Tuesday, 19 July 2011
Bodily Harm (Atwood) 125
I started out by looking at reviews on Amazon when I came to write this blog about Bodily Harm by Margaret Atwood. I have a mixed relationship with Atwood - I find some of her more futuristic writing quite inaccessible, and some of her books are compelling whilst others I have struggled to get into at all. The consensus on Amazon was that this was a disappointing Atwood novel; I disagree as it was one that I found quite gripping. Whilst, from the synopsis, on the back of the book, you might expect it to be a thriller, it is more of a book about a woman and her life, cleverly building up a picture of her life with flashbacks from the present.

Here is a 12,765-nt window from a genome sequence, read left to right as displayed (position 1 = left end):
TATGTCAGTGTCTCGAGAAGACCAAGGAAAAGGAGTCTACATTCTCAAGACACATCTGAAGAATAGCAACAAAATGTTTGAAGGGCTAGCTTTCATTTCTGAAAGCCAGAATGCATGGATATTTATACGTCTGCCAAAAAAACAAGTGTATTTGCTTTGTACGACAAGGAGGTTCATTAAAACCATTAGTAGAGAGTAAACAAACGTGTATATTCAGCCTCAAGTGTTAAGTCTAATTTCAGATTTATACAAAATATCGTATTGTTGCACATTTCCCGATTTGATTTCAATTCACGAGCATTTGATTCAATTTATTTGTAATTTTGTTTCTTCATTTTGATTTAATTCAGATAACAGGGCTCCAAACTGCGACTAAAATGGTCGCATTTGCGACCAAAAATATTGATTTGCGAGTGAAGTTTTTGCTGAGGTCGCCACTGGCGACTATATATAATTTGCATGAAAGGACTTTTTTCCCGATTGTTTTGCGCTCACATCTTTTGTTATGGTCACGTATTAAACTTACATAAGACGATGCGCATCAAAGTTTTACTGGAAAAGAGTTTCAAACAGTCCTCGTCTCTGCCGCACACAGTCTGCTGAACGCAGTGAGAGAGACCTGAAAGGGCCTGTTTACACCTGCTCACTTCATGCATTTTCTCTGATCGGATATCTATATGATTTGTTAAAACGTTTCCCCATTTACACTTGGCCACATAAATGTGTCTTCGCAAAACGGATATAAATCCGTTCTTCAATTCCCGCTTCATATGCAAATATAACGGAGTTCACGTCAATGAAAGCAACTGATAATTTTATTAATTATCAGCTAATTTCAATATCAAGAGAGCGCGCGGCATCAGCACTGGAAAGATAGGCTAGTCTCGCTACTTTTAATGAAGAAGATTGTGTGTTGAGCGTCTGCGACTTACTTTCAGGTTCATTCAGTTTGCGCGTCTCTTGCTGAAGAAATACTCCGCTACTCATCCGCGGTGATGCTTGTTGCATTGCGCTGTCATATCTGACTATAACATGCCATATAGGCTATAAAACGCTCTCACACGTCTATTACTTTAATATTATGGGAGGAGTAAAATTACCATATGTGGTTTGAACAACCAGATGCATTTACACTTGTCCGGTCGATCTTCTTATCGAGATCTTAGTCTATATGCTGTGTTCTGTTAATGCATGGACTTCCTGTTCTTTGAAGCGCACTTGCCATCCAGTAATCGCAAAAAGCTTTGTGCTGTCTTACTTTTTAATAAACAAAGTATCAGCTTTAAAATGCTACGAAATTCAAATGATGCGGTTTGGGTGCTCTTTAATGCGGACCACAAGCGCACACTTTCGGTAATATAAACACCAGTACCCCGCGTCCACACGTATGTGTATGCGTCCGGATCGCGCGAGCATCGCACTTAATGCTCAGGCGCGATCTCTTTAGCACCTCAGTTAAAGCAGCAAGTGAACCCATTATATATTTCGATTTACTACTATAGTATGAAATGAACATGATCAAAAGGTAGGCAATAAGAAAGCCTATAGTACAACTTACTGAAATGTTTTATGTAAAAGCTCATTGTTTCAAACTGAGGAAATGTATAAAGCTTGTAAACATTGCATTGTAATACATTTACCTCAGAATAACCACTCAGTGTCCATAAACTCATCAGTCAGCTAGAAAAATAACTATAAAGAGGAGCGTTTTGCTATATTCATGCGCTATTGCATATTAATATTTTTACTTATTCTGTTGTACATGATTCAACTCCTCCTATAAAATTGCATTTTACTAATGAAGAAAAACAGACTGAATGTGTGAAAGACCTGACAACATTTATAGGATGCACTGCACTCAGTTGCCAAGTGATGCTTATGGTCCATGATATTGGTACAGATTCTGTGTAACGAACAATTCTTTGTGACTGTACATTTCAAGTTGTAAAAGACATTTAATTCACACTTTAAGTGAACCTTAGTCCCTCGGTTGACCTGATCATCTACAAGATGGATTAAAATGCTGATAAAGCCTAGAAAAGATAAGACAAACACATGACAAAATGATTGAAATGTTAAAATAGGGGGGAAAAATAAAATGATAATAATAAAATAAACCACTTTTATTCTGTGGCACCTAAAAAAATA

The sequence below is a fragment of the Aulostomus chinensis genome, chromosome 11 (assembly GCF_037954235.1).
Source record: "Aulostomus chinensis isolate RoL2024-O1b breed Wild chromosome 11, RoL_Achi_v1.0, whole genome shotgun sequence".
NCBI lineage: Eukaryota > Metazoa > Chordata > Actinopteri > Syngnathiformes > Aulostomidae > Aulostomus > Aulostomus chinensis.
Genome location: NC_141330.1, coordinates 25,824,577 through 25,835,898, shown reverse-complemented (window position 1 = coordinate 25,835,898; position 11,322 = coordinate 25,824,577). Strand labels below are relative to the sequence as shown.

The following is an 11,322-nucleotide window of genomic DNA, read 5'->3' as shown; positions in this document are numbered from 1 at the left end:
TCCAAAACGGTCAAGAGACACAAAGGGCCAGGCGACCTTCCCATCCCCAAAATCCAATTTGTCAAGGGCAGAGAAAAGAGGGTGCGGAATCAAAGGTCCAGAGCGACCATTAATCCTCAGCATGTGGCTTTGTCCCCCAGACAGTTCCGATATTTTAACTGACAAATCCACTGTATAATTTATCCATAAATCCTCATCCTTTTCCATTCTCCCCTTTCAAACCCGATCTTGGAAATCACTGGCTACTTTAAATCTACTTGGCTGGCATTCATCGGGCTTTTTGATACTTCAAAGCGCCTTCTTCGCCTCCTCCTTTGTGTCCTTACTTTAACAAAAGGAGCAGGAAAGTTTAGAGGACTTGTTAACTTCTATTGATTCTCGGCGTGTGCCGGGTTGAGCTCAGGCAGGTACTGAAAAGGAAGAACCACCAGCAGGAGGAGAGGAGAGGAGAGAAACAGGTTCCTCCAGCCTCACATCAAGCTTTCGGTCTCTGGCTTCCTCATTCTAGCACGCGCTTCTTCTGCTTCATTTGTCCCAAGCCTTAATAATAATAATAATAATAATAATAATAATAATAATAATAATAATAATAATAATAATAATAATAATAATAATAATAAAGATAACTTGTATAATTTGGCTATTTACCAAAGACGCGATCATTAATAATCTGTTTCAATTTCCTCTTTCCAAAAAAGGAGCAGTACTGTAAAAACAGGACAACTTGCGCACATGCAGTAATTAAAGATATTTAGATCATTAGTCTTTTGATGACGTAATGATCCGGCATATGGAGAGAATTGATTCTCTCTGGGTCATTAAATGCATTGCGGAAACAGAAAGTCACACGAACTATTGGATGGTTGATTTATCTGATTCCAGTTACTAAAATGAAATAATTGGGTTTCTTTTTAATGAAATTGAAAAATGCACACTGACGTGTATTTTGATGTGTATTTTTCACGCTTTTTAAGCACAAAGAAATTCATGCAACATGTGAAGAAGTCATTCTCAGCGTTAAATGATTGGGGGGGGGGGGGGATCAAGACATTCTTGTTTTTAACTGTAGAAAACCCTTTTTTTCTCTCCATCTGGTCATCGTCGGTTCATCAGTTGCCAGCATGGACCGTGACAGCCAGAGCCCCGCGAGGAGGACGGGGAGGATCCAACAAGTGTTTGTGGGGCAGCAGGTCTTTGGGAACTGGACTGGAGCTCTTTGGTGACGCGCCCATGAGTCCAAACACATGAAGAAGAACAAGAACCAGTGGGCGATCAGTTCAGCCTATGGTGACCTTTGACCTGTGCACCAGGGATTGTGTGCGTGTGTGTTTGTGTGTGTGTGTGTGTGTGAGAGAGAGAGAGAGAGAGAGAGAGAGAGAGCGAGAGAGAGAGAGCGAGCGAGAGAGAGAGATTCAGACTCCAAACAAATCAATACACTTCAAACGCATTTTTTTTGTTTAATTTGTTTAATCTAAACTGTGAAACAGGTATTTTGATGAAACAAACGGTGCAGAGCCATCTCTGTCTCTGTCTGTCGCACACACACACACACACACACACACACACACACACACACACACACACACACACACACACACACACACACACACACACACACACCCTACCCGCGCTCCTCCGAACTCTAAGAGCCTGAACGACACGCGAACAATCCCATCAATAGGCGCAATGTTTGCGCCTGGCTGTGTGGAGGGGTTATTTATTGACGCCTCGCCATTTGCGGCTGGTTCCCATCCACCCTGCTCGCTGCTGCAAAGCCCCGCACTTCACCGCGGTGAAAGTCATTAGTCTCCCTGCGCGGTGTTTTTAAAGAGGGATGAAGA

The principal character, Rennie, is a journalist, who, takes an assignment to a Carribean island in an attempt to get away from her life. In the early part of the book we learn about how her relationship with her boyfriend Jake has broken down, and how she has suffered a masectomy. But whilst in the Carribean she becomes heavily involved in some political upheaval and an attempted coup to overthrow the government. I was less interested in this story than in learning about Rennie's life, although the dark ending made me wish for a more uplifting conclusion.
It seems to have been published as a VMC twice, once in the original green edition with the wonderful abstract picture on the front (I just love those colours!) and once in a modern version.